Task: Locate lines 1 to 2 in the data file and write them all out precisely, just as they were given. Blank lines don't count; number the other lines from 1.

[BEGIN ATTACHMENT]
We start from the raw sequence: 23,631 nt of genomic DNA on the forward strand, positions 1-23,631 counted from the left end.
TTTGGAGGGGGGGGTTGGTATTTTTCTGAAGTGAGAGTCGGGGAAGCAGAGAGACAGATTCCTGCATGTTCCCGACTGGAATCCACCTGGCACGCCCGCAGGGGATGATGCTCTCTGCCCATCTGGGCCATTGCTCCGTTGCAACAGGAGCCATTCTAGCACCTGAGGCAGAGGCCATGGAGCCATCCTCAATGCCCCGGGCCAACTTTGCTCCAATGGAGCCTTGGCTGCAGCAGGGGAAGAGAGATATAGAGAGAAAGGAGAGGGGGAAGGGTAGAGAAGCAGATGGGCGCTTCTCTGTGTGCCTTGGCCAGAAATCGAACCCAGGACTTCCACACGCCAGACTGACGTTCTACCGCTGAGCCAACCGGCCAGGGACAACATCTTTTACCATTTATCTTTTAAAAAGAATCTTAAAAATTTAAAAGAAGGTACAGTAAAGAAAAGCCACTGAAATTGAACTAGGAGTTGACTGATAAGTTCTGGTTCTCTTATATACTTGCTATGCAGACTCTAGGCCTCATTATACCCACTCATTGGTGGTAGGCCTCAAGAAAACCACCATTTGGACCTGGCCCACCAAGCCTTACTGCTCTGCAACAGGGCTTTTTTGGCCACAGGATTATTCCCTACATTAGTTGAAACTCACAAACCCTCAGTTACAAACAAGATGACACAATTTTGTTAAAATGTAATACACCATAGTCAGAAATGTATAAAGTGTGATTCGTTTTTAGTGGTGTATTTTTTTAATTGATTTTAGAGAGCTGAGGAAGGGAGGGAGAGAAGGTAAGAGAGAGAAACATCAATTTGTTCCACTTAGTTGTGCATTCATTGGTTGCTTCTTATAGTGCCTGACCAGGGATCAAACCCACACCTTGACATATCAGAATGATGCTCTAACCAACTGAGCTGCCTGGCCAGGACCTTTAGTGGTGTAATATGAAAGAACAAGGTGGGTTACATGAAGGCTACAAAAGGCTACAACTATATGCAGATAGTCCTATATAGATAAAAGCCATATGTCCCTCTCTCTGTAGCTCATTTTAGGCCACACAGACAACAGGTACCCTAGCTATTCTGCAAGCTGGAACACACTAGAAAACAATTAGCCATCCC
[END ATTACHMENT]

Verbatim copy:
We start from the raw sequence: 23,631 nt of genomic DNA on the forward strand, positions 1-23,631 counted from the left end.
TTTGGAGGGGGGGGTTGGTATTTTTCTGAAGTGAGAGTCGGGGAAGCAGAGAGACAGATTCCTGCATGTTCCCGACTGGAATCCACCTGGCACGCCCGCAGGGGATGATGCTCTCTGCCCATCTGGGCCATTGCTCCGTTGCAACAGGAGCCATTCTAGCACCTGAGGCAGAGGCCATGGAGCCATCCTCAATGCCCCGGGCCAACTTTGCTCCAATGGAGCCTTGGCTGCAGCAGGGGAAGAGAGATATAGAGAGAAAGGAGAGGGGGAAGGGTAGAGAAGCAGATGGGCGCTTCTCTGTGTGCCTTGGCCAGAAATCGAACCCAGGACTTCCACACGCCAGACTGACGTTCTACCGCTGAGCCAACCGGCCAGGGACAACATCTTTTACCATTTATCTTTTAAAAAGAATCTTAAAAATTTAAAAGAAGGTACAGTAAAGAAAAGCCACTGAAATTGAACTAGGAGTTGACTGATAAGTTCTGGTTCTCTTATATACTTGCTATGCAGACTCTAGGCCTCATTATACCCACTCATTGGTGGTAGGCCTCAAGAAAACCACCATTTGGACCTGGCCCACCAAGCCTTACTGCTCTGCAACAGGGCTTTTTTGGCCACAGGATTATTCCCTACATTAGTTGAAACTCACAAACCCTCAGTTACAAACAAGATGACACAATTTTGTTAAAATGTAATACACCATAGTCAGAAATGTATAAAGTGTGATTCGTTTTTAGTGGTGTATTTTTTTAATTGATTTTAGAGAGCTGAGGAAGGGAGGGAGAGAAGGTAAGAGAGAGAAACATCAATTTGTTCCACTTAGTTGTGCATTCATTGGTTGCTTCTTATAGTGCCTGACCAGGGATCAAACCCACACCTTGACATATCAGAATGATGCTCTAACCAACTGAGCTGCCTGGCCAGGACCTTTAGTGGTGTAATATGAAAGAACAAGGTGGGTTACATGAAGGCTACAAAAGGCTACAACTATATGCAGATAGTCCTATATAGATAAAAGCCATATGTCCCTCTCTCTGTAGCTCATTTTAGGCCACACAGACAACAGGTACCCTAGCTATTCTGCAAGCTGGAACACACTAGAAAACAATTAGCCATCCC